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  • Current Courses

    • Courses in the Department of Psychology pair historical theory with modern research, offering students the opportunity to understand how people think, how people live, and how people make sense of the world. Our courses cover the most important-and most misunderstood-issues of our time.

      Please consult the New School Course Catalog for a full list of courses. Spring 2023 courses include: 

      Introduction to Cognitive Psychology, GPSY 5110
      William Hirst, Malcolm B. Smith Professor of Psychology (CSD)

      This course is a survey of the progress made in understanding the human mind from the perspective of cognitive science. The areas of memory, attention, and thinking are examined.

      Social Psychology, GPSY 5120
      Kate Jassin, Part-Time Lecturer 

      This course provides students with a broad overview of social psychological research. Central to the course is the idea that human beings are not isolated entities who process information like computers but social animals engaged in a complicated network of social relations, both real and imagined. Constrained by our cognitive capacities and guided by many different motives and fundamental needs, we attempt to make sense of the social world in which we live and of ourselves in relation to it. We see how this influences perceptions of the self, perceptions of other individuals and groups, beliefs and attitudes, group processes, and intergroup relations. Readings emphasize how various theories of human behavior are translated into focused research questions and rigorously tested through laboratory experiments and field studies.

      Language and Thought, GPSY 6107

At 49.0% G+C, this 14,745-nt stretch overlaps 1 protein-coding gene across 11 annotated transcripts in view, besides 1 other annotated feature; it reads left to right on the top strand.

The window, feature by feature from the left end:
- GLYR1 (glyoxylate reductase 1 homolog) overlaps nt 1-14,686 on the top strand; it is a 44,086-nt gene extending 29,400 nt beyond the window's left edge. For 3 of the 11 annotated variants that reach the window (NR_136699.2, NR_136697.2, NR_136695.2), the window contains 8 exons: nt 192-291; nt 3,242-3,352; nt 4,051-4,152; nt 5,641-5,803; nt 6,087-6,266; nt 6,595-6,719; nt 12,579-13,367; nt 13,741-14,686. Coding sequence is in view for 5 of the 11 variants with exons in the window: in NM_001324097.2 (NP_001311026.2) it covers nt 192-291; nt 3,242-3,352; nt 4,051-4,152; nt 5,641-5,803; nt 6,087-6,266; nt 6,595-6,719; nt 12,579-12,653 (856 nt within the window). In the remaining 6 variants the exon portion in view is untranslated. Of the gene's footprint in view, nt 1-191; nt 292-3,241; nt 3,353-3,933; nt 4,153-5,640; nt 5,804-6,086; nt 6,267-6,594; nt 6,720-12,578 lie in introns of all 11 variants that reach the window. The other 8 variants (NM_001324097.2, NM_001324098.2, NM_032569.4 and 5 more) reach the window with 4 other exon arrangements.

Michael Schober, Professor of Psychology (CSD) and Senior Vice Provost for Faculty Affairs

      This course surveys research on psycholinguistics, cognition, and the relation between language and thought. Topics covered include the psychological reality of grammars proposed by linguists; individual and dyadic processes in language planning, production perception, and comprehension; meaning, categorization, and knowledge representation; and universals in language and thought.

      Advanced Issues in Substance Abuse Counseling, GPSY 6112
      Lisa Litt, Assistant Professor of Psychology and Assistant Director of the MA Concentration in Mental Health and Substance Abuse Counseling

      This course is a continuation of GPSY 6109. There is a greater emphasis on hands-on training and the application of the concepts and techniques covered in the introductory course. Emphasis is placed on the management of the recovery process. This course is required for those who wish to obtain an MA degree with a concentration in mental health and substance abuse counseling. The course provides 75 clock hours of New York OASAS-approved CASAC training. Prerequisite: Introduction to Substance Abuse Counseling (GPSY 6109) unless an exemption has been granted by instructor. Undergraduate seniors may enroll in this course. 

      Advanced Statistics, GPSY 6134
      Mostafa Salari Rad, Postdoctoral Fellow